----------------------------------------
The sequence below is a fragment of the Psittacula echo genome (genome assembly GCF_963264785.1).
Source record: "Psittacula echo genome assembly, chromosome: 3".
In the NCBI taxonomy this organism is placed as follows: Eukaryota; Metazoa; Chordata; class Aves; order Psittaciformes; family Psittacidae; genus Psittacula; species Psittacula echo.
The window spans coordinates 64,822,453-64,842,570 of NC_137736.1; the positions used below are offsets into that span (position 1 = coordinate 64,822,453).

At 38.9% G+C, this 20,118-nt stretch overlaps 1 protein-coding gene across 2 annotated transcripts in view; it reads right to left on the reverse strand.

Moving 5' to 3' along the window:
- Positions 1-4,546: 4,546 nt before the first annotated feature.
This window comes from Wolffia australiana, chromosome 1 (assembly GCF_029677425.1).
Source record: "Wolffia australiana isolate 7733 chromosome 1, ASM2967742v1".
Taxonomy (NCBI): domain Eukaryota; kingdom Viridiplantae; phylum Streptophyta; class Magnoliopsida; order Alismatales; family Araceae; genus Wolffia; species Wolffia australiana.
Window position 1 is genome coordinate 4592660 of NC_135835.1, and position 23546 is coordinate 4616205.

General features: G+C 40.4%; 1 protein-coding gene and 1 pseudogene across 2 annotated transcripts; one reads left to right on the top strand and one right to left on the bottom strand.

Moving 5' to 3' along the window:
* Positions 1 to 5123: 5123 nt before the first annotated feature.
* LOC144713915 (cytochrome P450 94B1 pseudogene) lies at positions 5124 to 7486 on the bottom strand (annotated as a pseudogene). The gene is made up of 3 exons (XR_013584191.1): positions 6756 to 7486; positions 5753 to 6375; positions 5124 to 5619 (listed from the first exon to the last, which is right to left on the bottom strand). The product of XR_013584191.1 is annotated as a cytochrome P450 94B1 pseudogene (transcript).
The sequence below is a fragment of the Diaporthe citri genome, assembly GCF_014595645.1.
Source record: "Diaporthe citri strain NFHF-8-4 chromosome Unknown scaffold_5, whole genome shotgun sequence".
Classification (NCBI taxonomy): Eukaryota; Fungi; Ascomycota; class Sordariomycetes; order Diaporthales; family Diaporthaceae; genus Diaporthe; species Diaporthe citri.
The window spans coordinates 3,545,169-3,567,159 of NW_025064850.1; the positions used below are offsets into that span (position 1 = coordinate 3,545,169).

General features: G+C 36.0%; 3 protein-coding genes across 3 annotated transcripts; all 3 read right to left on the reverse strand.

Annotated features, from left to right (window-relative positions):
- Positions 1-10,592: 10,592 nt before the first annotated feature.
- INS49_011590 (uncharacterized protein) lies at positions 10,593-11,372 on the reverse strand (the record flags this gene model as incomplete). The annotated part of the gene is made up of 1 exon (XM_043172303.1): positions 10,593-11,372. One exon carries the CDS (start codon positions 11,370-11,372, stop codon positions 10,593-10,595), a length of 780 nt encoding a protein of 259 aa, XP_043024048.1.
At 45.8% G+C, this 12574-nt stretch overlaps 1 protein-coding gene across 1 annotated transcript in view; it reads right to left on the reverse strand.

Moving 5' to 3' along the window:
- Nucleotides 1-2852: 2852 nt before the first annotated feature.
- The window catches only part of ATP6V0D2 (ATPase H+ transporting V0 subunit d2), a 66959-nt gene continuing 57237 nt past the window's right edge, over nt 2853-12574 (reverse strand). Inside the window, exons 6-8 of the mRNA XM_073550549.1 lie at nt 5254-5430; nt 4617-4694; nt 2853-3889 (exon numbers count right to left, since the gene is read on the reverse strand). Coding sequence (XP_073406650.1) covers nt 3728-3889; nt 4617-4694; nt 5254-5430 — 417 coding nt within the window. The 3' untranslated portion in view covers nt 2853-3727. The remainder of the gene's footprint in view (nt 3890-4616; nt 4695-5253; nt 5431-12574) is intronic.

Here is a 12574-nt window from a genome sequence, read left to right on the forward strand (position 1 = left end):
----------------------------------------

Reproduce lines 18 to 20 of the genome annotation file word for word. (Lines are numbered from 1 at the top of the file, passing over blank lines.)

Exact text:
Classification (NCBI taxonomy): Eukaryota; Fungi; Ascomycota; class Sordariomycetes; order Diaporthales; family Diaporthaceae; genus Diaporthe; species Diaporthe citri.
The window spans coordinates 3,545,169-3,567,159 of NW_025064850.1; the positions used below are offsets into that span (position 1 = coordinate 3,545,169).

General features: G+C 36.0%; 3 protein-coding genes across 3 annotated transcripts; all 3 read right to left on the reverse strand.